Jim Burns Homeword Daily Devotional for Parenting and Christian Family

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The Law of Love - Homeword - November 1

The Law of Love

This devotional was written by Jim Burns

You have heard that it was said, “Love your neighbor and hate your enemy.” But I tell you: Love your enemies and pray for those who persecute you, that you may be sons of your Father in heaven. He causes his son to rise on the evil and the good, and sends rain on the righteous and the unrighteous. If you love those who love you, what reward will you get? Are not even the tax collectors doing that? And if you greet only your brothers, what are you doing more than others? Do not even pagans do that? —Matthew 5:43-47

When you choose to follow Jesus Christ, you are choosing to do things His way. He wants you to love people with His love, and this kind of love goes so far as to love even our enemies. One of the stories that were most influential in my life describes something that happened during World War I. The story was told by an old colonel in the Austrian Army.

I was commanded to march against a little town on the Tyrol and lay siege to it. We had been meeting stubborn resistance in that part of the country, but we felt sure that we should win because all of the advantages were on our side. My confidence, however, was arrested by a remark from a prisoner we had taken. “You will never take that town,” he said, “for they have an invincible leader.”

“What does that fellow mean?” I inquired of one of my staff. “And who is this leader of whom he speaks?”

Nobody seemed able to answer my question, and so in case there should be some truth in the report, I doubled preparations.

As we descended through the pass in the Alps, I saw with surprise that the cattle were still grazing in the valley and that women and children (yes, and even men) were still working in the fields.

Either they are not expecting us or this is a trap to catch us, I thought to myself. As we drew nearer the town we passed people on the road. They smiled and greeted us with friendly words and then went on their way.

Finally, we reached the town and clattered up the cobble-paved streets, colors flying, horns sounding a challenge, arms in readiness. Women came to the windows or doorways with little babies in their arms. Some of them looked startled and held their babies closer, then went quietly on with their household tasks without panic or confusion. It was impossible to keep strict discipline and I began to feel rather foolish. My soldiers answered the questions of children and I saw one old warrior throw a kiss to a little golden-haired tot on a doorstep. “Just the size of Lisa,” he muttered. Still no sign of an ambush. We rode straight to the open square which faced the town hall. Here, if anywhere, resistance surely was to be expected.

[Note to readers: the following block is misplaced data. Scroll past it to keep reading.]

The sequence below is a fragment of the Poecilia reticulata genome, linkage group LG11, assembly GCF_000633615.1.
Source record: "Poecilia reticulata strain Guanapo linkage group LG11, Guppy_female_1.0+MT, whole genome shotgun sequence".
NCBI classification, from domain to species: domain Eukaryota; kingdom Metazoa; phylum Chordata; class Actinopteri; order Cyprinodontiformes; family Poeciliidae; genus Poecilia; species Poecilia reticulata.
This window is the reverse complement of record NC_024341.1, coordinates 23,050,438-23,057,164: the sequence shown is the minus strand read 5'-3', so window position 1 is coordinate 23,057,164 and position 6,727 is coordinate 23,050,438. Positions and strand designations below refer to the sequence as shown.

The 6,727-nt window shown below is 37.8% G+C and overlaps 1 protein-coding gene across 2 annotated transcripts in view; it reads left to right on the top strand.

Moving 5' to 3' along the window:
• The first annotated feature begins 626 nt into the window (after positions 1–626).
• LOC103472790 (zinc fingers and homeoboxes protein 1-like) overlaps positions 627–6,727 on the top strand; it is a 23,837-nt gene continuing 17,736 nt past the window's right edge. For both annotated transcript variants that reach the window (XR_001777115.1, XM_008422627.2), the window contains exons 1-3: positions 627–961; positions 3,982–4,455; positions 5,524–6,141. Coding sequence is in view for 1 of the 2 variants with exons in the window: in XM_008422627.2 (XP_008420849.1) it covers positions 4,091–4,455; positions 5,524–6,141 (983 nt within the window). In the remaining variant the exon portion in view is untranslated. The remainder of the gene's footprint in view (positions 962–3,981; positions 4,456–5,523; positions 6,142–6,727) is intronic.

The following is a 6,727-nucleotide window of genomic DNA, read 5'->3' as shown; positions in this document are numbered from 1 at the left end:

Just as I had reached the hall and my guard was drawn up at attention, an old white-haired man, who by his insignia I surmised to be the mayor, stepped forth, followed by ten men in simple peasant costume. They were all dignified and unabashed by the armed force before them—the most terrible soldiers of the great and mighty army of Austria.

He walked down the steps straight toward my horse’s side, and with hand extended, cried, “Welcome, brother!” One of my aides made a gesture as if to strike him down with his sword, but I saw by the face of the old mayor that this was no trick on his part. “Where are your soldiers?” I demanded.

“Soldiers?” Why, don’t you know we have none?” he replied in wonderment, as though I had asked, “Where are your giants?” or “Where are your dwarfs?”

“But we have come to take this town.”

“Well, no one will stop you.”

“Are there none here to fight?”

At this question, the old man’s face lit up with a rare smile that I will always remember. Often afterward, when engaged in bloody warfare, I would suddenly see that man’s smile and somehow, I came to hate my business. His words were simple: “No, there is no one here to fight. We have chosen Christ for our Leader and He taught men another way.”*


1. In Matthew 5:43-47, what does God call us to do to our enemies and those who persecute us?

2. Is there someone who has done you wrong? Is it possible for you to pray for and try to love that person?


Leviticus 19:18; Luke 6:27,28,32

* Clarence Jordan, Sermon on the Mount (Valley Forge, PA: Judson Press, 1970), pp. 59-60.

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